2014 Bruce Jesson Awards

The Bruce Jesson Foundation has announced its 2014 Journalism Awards:

  • The Senior Journalism Award of $4000 for a proposed work of “critical, informed, analytical and creative journalism or writing that will contribute to public debate in NZ on an important issue or issues” was awarded to Max Rashbrooke for an e-book on wealth inequality in NZ;
  • The Emerging Journalism Award of $1000 for “outstanding published work of critical, informed, analytical and creative journalism or writing by NZ print journalism students which will contribute to public debate in New Zealand on an important issue or issues” was awarded to Chloe Winter of Massey University, Wellington, for her article “War against killers we face at work“, published in the Herald on Sunday on 3 November 2013.
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2014 Bruce Jesson Lecture Available

On 15 October, Mike Joy delivered the 2014 Bruce Jesson Lecture at Auckland University. His topic, Paradise Squandered; New Zealand’s Environmental Asset Stripping. Mike’s capacity to blend an engaging narrative with the detail in his many informative slides meant an attentive audience, with many thirsty for more information and access to to resources referenced. Mike undertook to write the lecture up for distribution and it is now available in PDF form here.

Of particular note was that this lecture was not just an account of the damage that has been wrought on New Zealand’s environmental assets, but a call to action:

Crucially we must immediately stop the procrastination; we must get the science back and get rid of the politics. We must accept the reality that we can’t collaborate away environmental reality. Community agreement won’t stop the reality of impacts once the conditions for declines and biodiversity losses exist.

He went on to outline key actions required to arrest and then reverse this degradation:

At the many talks I have given to farming groups the usual response is “that’s all very grim, so now give me some solutions”, which translated means give me some (preferably technical) solution so that we can keep doing what we are doing because I’m not prepared to stop doing what I am doing. Of course this is not possible to really achieve improvements, so we must make these simple changes. We must:

  • put a cost on pollution (or premium on not polluting)
  • farm for profitability not for capital gain
  • Immediately move away from fossil fertiliser
  • Immediately move away from imported fertiliser and feed.

Please take the time to download Mike’s lecture, read it, and distribute it as widely as possible.

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The 2014 Bruce Jesson Lecture Mike Joy – Paradise Squandered; New Zealand’s Environmental Asset Stripping

New Zealand’s lakes, rivers and most of our groundwater are in a critical state. Decades of misguided regulation and a free-for-all on diffuse pollution have encouraged agricultural intensification and driven our increasing reliance on imported feed and fertiliser.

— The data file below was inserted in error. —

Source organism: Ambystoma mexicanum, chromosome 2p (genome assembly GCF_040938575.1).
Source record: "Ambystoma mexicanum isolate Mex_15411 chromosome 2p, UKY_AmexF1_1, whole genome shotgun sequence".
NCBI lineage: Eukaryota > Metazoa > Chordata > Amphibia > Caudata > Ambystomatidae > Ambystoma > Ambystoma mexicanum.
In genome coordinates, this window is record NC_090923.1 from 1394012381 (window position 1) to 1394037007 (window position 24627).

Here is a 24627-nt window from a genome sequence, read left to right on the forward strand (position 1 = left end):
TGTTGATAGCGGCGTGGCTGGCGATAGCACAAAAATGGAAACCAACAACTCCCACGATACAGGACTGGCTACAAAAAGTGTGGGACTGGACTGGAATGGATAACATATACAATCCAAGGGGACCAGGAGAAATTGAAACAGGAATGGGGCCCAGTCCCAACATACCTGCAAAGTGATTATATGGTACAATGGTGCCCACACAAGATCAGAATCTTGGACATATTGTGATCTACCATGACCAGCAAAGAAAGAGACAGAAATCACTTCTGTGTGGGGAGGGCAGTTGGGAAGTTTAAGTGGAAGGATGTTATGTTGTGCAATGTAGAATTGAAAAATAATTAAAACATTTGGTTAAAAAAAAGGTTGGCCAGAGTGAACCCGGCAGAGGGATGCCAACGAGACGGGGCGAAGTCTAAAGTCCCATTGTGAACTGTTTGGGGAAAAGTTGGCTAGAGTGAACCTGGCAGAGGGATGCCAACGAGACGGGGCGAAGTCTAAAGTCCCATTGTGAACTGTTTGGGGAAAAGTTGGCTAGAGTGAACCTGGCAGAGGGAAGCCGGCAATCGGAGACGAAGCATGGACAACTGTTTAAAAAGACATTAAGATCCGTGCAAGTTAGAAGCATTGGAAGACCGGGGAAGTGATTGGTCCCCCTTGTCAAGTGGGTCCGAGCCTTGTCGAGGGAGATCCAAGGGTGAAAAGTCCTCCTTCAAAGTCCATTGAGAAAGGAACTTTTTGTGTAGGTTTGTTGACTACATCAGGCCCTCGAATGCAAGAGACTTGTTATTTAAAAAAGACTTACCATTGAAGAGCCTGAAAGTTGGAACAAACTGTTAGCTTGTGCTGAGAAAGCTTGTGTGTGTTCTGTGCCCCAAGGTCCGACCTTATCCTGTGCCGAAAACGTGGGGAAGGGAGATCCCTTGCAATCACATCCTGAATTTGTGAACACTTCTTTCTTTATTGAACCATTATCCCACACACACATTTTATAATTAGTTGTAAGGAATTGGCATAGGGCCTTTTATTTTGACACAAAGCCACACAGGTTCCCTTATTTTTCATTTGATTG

The inevitable consequences have been devastating environmental impacts as well as increasing economic and biosecurity risks.

The solutions are many but require a paradigm shift; a move away from dependence on imported feed and fertiliser to keeping nutrients on farm and adding value to products, and strong leadership to move away from short-term thinking that accepts the massive ecological debt we are running up. 

Mike Joy MSc(Hons), PhD in Ecology is a Senior Lecturer in Ecology and Environmental Science at the Ecology Group-Institute of Agriculture and Environment, Massey University, Palmerston North. He has received a number of awards, including the Ecology in Action award from the New Zealand Ecological Society; an Old Blue award from the Royal Forest and Bird protection Society; Environmental New Zealander of the Year from North and South magazine and the Manawatu Evening Standard Person of the Year.

Presented by Politics and International Relations and the Bruce Jesson Foundation

Wednesday 15 October, 6.30pm
Maidment Theatre
Alfred Street
The University of Auckland
The Maidment Bar will open from 5.30pm

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HOT AIR – climate change politics in New Zealand

HOT AIR is the story of twenty years of political struggle between politicians, scientists and activists wanting to reduce New Zealand’s emissions, and corporate leaders and their lobbyists working to protect profits and commercial advantage.

HOT AIR, a new documentary by Alister Barry & Abi King-Jones, will be screening in the upcoming New Zealand International Film Festival in Wellington, Auckland, Dunedin, Christchurch, Hamilton & Palmerston North.

In 2013 Alister Barry won the Bruce Jesson Foundation’s Senior Journalism Award to assist in completion of the film.